Which lawn should you plant?

Author: Stefan Palm   Date Posted: 29 September 2021 

Choosing a lawn can be a confusing process. There is heaps of information on the internet telling you which one is the best so how do you find the one which is right for you?

Whether you are putting in a lawn yourself or having a tradesman do it for you, it won’t be long before you’ll be asking yourself the question, “which lawn should I use?” You’ve probably got some ideas from past experiences, and you may have heard some advertising on various different types.  You probably think that it should be a fairly straightforward decision but you’ll soon find out after making a few phone calls or doing some research over the internet that there is a world of varieties out there, a lot of which you might never have heard of. You’ll read and hear some fantastic claims, you’ll probably pick up some inconsistencies between what different people say about different varieties and you may even come away a bit confused about what to do.

I can tell you from experience, that there is a relatively short list of must-haves that most people want, those being: 

  • drought tolerance,
  • hard-wearing qualities,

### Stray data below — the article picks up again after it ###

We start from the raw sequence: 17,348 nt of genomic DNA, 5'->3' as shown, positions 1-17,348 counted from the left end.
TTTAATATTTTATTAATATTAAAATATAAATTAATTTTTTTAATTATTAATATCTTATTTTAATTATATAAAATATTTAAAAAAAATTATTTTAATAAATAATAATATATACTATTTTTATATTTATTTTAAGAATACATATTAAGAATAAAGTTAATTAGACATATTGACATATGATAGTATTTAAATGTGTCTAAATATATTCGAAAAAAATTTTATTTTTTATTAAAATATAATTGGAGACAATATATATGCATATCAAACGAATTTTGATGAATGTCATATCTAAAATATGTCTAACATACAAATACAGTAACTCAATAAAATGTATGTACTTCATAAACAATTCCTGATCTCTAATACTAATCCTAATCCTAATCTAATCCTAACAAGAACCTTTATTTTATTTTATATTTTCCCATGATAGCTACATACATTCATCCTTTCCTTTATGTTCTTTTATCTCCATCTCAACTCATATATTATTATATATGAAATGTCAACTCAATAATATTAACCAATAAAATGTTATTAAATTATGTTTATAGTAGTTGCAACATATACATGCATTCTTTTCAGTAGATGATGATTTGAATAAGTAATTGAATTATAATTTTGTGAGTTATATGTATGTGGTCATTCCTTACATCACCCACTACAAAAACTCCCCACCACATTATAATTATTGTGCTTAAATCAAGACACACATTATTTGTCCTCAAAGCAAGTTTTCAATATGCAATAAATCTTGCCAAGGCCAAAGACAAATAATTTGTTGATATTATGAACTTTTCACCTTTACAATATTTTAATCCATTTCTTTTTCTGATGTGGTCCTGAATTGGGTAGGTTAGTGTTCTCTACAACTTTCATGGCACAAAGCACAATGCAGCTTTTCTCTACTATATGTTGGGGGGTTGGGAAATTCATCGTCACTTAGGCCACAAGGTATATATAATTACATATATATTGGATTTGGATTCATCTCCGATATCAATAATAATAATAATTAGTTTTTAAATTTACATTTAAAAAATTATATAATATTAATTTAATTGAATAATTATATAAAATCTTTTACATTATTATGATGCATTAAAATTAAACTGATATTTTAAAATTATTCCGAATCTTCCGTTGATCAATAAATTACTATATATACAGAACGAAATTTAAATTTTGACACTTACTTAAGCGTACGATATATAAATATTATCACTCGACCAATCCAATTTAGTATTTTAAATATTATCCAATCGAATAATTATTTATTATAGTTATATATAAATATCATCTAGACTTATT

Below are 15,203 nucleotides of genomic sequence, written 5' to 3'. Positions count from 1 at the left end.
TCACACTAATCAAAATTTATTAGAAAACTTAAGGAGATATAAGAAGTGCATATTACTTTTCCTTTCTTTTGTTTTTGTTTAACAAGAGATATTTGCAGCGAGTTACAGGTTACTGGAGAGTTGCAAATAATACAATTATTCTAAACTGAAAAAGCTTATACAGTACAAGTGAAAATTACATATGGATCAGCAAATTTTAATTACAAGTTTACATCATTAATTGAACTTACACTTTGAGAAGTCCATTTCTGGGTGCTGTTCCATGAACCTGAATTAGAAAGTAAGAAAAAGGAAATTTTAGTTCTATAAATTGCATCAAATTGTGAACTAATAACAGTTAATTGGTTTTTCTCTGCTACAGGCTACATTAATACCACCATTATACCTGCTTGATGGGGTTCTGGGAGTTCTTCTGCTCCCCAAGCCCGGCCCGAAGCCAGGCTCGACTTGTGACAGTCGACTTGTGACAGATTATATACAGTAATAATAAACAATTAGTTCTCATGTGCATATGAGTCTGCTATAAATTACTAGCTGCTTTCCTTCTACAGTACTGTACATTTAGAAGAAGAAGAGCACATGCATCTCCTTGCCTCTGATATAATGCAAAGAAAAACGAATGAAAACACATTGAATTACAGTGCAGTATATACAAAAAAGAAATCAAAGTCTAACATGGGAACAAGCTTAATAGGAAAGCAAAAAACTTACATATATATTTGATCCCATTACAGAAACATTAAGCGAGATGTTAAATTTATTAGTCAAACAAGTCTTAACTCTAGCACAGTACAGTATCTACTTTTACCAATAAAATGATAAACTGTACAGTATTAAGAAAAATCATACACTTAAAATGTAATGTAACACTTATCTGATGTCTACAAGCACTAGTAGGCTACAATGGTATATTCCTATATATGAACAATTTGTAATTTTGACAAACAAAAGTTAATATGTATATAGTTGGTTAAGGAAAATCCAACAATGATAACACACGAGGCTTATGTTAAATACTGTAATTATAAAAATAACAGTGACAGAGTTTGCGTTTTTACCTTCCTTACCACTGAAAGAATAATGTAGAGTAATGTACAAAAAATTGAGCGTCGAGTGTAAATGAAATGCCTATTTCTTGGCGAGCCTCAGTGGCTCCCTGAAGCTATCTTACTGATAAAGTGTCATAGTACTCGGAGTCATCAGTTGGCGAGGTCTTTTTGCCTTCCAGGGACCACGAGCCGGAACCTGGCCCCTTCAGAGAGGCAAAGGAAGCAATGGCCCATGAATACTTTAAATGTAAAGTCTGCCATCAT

• year-round colour
  • Shade tolerance
  • low maintenance requirements.

It’s amazing to see how many varieties out there today promise to deliver all of these traits and much better than their competitors. I can also assure you that no matter what you hear, there is no one lawn that can deliver 5 stars in all these areas. All lawns excel in some areas and don’t deliver so strongly in others. 

There are 3 categories of instant lawns most commonly available in Adelaide, those being couch, Kikuyu and buffalo. In each of these categories, there are many different varieties, all competing to be the “best”. For example, there is Santa Anna Couch, Windsor Green Couch, Conquest Couch, Nullabor Couch, Tiff Tuff couch. Then there is Sir Walter Buffalo, Kings pride Buffalo, Sapphire Buffalo and then Sterile Kikuyu, Kenda Kikuyu, Dwarf Kikuyu… you get the idea.